Having said this, he spit on the ground, made some mud with the saliva, and put it on the man's eyes. "Go," he told him, "wash in the Pool of Siloam." John 9:6-7 (NIV)
And so Jesus came upon a man who'd been blind since birth. The man was begging on the streets of Jerusalem. Then, this stranger knelt next to him and, perhaps, said quietly, "If you do exactly what I tell you to do, you'll be able to see. I will heal you."
The blind man was desperate to be healed; he was desperate for change; he was desperate for a sign from God, desperate to know his life counted for something.
The blind beggar may have turned toward the voice, expecting the one speaking to command his eyes to open, expecting this man to speak light where there had only been darkness for a lifetime.
Just speak, Lord, so it will be done.
But Jesus didn't give such a command. Instead, he was working his saliva into the dirt, creating mud to spread across the man's eyes like a mask.
And only then did Jesus give a command. An unexpected one that required the blind man to get up and walk in faith.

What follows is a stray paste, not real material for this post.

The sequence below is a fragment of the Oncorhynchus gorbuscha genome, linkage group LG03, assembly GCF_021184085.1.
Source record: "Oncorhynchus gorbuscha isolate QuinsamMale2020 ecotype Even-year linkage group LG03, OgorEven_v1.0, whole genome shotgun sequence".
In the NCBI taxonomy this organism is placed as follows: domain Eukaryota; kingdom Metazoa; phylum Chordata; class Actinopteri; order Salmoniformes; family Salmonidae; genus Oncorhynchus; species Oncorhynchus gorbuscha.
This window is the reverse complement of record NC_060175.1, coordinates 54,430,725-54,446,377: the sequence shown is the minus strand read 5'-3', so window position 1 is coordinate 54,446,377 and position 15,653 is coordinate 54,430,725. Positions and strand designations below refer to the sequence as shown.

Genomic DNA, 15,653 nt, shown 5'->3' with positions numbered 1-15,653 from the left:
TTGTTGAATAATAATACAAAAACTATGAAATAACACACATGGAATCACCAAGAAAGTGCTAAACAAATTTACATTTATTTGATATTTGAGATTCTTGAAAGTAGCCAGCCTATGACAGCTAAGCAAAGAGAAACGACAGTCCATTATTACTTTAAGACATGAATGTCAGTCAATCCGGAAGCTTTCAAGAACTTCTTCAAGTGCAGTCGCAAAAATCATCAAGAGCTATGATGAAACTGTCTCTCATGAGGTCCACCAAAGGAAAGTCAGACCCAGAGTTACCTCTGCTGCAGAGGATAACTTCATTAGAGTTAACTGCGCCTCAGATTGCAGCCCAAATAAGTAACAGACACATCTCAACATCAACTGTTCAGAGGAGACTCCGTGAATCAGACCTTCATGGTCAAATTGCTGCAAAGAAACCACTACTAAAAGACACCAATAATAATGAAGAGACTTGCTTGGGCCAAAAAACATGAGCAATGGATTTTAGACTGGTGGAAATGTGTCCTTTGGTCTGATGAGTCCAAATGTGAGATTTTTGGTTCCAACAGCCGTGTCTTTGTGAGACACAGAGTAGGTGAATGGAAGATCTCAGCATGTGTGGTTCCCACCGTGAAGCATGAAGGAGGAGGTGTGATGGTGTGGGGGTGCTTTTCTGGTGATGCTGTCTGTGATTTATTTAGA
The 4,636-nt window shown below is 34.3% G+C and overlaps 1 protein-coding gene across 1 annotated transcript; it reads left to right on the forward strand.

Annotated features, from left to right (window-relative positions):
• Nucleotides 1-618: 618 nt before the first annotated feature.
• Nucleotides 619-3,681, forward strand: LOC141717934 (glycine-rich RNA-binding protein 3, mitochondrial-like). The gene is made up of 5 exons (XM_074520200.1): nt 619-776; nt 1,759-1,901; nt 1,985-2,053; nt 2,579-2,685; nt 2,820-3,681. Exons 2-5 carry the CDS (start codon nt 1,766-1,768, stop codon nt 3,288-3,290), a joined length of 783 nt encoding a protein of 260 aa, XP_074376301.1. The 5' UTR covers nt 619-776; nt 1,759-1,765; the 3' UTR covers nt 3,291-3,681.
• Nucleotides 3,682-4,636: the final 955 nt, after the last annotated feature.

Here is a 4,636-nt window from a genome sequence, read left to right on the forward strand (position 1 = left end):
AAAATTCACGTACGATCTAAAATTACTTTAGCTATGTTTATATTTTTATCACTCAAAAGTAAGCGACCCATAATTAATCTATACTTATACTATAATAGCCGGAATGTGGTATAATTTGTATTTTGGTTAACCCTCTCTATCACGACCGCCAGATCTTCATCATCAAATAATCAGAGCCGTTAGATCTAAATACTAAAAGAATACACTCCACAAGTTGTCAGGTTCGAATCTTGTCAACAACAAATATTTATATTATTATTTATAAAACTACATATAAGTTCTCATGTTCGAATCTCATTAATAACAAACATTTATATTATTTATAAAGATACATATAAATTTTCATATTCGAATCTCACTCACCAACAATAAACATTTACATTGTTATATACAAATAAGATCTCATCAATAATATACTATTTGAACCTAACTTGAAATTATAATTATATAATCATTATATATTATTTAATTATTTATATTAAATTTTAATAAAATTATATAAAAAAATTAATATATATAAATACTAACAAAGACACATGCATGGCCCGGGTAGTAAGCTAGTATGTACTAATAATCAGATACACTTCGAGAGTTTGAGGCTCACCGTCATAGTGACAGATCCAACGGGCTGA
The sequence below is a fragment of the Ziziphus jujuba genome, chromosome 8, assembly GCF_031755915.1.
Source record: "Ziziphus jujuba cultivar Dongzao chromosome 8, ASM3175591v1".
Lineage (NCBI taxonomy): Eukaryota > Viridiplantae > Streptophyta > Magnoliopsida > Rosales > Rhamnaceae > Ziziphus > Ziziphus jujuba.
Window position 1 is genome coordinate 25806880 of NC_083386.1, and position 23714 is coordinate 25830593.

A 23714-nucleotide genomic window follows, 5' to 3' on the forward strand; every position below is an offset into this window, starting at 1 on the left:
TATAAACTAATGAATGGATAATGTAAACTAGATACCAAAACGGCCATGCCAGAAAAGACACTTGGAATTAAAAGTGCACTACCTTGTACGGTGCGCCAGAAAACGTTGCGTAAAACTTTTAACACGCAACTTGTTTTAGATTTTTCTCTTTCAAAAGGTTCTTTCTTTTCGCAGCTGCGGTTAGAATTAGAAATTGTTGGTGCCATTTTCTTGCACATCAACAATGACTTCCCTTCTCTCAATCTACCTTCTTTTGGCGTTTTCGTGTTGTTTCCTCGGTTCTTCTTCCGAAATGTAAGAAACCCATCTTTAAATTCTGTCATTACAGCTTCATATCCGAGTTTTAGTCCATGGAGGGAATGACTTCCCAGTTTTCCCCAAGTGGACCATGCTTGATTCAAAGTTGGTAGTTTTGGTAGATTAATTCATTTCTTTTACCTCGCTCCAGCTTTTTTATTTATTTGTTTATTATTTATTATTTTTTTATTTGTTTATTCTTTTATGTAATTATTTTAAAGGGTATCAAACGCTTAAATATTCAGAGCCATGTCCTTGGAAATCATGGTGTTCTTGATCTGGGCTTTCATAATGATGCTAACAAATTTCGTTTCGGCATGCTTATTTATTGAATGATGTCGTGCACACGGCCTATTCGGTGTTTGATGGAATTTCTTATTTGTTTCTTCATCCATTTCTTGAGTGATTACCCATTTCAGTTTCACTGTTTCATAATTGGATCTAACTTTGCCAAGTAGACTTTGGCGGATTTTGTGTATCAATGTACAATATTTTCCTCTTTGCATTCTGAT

"Go," Jesus told him, "wash in the Pool of Siloam."
Jesus is never subject to our expectations of him, but we are subject to his expectations of us.
Our faith begins with a real and tangible step of obedience. In other words, being a disciple of Jesus doesn't mean simply agreeing with him or even heading in the same general direction as Jesus. We're called to sever the ties to our current lives so we can follow after Jesus into our new lives -- our real lives (Colossians 3:3) - toward our destiny and purpose.
Jon Walker is the author of Costly Grace, a call to serious discipleship, and Growing with Purpose. He served as a pastor at Saddleback Church and on the staff of Purpose Driven Ministries and is currently the managing editor of Rick Warren's Daily Hope devotionals. You can find him on Facebook and Twitter. This devotional is copyrighted 2011 by Jon Walker. Used by permission.